I decided to call client services. But they didn’t open for 30 minutes, so I waited. Full disclosure, I did cycle through two more times while I was waiting, thinking Albert never purchased luxury products online so what did he know. Oh, he knew. The bad news was I continued to get "cannot complete purchase."  The good news was I had passed the 30-minute wait time and proceeded to call the contact center.

Customer Service, Can I Help You?

The client service rep was pleasant and listened to my tale of woe, then immediately apologized for the difficulty I was experiencing (Drivers #1,2).  She could see my basket — that was encouraging — and quickly determine that my problem was I had added a Promo code and could not do that on an order that included a Rewards item. Remove the code and all would be well (Drivers #3,5).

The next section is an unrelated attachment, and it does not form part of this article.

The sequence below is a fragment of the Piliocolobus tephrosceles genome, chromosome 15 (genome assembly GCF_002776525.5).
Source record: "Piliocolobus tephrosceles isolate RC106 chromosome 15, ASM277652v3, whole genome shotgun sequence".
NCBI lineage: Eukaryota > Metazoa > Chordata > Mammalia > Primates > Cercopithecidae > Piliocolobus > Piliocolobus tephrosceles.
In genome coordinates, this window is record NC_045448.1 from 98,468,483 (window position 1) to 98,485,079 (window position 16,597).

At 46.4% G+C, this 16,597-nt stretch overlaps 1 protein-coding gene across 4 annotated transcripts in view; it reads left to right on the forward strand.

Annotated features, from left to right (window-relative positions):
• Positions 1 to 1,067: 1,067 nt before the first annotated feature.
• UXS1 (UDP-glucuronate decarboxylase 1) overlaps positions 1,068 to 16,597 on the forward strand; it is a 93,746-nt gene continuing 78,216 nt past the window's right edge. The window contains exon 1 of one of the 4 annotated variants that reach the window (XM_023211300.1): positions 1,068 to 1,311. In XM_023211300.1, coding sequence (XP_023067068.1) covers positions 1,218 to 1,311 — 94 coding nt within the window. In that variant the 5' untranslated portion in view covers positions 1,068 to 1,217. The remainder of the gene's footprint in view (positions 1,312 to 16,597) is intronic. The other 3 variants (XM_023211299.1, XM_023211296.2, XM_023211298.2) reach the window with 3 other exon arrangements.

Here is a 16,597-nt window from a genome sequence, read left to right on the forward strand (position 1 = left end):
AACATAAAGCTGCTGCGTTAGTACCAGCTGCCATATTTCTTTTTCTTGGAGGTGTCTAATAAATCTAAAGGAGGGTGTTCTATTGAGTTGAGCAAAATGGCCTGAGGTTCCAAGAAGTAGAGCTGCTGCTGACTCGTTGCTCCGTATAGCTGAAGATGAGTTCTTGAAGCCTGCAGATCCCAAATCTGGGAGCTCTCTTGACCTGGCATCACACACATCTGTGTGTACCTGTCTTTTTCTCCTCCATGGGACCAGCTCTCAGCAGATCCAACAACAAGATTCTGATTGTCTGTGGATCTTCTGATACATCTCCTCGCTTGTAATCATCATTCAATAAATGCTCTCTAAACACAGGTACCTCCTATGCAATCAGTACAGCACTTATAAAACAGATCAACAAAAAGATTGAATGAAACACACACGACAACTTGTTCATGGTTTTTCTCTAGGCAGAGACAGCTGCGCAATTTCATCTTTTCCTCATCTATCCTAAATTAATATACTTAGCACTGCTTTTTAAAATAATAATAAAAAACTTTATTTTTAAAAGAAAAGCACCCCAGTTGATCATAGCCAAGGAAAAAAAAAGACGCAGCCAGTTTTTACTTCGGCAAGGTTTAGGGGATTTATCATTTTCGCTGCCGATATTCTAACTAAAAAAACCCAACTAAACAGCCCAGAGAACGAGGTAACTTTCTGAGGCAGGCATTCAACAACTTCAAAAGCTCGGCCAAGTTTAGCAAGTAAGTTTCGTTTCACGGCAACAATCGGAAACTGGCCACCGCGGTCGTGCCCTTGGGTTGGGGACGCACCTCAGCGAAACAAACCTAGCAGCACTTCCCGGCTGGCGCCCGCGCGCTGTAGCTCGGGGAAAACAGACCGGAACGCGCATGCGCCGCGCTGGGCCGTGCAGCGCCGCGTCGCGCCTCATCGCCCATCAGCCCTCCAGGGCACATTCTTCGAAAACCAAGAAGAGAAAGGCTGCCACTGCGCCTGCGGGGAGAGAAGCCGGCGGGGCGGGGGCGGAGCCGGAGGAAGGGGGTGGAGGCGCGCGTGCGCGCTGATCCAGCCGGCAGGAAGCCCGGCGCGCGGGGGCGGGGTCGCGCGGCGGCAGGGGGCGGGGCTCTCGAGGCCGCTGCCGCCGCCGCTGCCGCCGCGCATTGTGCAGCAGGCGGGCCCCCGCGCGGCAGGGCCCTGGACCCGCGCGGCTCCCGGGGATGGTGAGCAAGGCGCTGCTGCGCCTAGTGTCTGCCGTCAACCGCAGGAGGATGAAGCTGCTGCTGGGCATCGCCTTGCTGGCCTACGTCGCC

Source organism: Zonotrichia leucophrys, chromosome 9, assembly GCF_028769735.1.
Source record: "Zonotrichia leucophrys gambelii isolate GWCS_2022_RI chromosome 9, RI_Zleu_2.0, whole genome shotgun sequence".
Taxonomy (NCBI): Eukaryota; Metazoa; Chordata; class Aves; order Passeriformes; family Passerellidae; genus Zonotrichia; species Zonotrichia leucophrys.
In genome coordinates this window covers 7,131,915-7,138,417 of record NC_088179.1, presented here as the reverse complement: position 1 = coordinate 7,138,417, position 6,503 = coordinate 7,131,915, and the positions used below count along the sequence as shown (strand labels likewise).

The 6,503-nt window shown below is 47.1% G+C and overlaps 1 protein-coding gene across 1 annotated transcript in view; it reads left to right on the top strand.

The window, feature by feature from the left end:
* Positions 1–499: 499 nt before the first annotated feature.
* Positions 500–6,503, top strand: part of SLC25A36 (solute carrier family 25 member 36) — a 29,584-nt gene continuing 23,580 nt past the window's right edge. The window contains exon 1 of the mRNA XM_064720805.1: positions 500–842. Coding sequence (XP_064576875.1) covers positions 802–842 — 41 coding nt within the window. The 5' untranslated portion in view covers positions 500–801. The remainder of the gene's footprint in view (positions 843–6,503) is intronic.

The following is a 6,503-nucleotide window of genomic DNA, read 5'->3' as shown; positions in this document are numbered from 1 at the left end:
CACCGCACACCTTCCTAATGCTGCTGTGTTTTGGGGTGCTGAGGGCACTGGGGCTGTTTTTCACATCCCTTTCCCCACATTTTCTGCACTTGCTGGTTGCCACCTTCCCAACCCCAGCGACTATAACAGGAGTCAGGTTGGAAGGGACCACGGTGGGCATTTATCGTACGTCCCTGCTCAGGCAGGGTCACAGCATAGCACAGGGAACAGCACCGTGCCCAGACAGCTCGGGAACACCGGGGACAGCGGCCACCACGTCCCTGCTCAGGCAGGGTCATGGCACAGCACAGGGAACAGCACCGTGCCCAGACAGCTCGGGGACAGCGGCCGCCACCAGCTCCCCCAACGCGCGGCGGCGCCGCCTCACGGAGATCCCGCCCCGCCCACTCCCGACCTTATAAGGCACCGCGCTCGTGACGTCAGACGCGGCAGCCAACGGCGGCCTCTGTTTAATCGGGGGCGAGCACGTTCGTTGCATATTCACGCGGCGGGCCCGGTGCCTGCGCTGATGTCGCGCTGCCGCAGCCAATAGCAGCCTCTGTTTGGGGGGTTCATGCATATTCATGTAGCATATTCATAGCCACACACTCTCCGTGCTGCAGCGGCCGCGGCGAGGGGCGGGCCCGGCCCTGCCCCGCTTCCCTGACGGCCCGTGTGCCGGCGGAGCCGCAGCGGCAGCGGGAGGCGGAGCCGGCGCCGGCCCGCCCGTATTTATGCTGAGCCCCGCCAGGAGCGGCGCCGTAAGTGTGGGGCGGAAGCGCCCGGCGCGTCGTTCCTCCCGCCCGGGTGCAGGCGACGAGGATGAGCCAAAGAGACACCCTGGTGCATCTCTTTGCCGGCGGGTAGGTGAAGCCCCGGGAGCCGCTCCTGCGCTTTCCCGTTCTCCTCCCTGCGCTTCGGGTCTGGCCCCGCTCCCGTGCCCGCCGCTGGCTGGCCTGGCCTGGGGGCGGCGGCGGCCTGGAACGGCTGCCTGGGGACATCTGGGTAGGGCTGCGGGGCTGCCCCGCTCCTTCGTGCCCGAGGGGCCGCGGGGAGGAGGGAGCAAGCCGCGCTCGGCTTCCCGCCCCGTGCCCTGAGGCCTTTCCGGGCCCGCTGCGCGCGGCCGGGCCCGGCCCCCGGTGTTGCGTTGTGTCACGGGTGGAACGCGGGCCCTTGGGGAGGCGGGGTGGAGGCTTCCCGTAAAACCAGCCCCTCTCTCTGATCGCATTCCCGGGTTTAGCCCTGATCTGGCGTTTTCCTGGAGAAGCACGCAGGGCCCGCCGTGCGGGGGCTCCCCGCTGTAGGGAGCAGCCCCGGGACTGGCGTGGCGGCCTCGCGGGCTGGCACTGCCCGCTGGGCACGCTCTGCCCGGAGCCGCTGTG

Related Article: How to Deliver Terrible, Horrible, No Good, Very Bad Customer Experience

Trouble in Paradise

Wait, what?! So, anyone off the street can get the discount except your most loyal customers? Yes, the service rep was so terribly sorry but apparently that was the case. She removed the Promo code with my agreement and proceeded to complete my order.

Uh oh, she couldn’t because I had used an online payment service. Would I like to give her my credit card info and she would quickly complete the transaction for me? At this point I was just fascinated to see where this would go, so gave her my info and the result was ... she received an error message of "cannot complete purchase." Would I hold for just a moment and she would investigate?

Can You See What I See?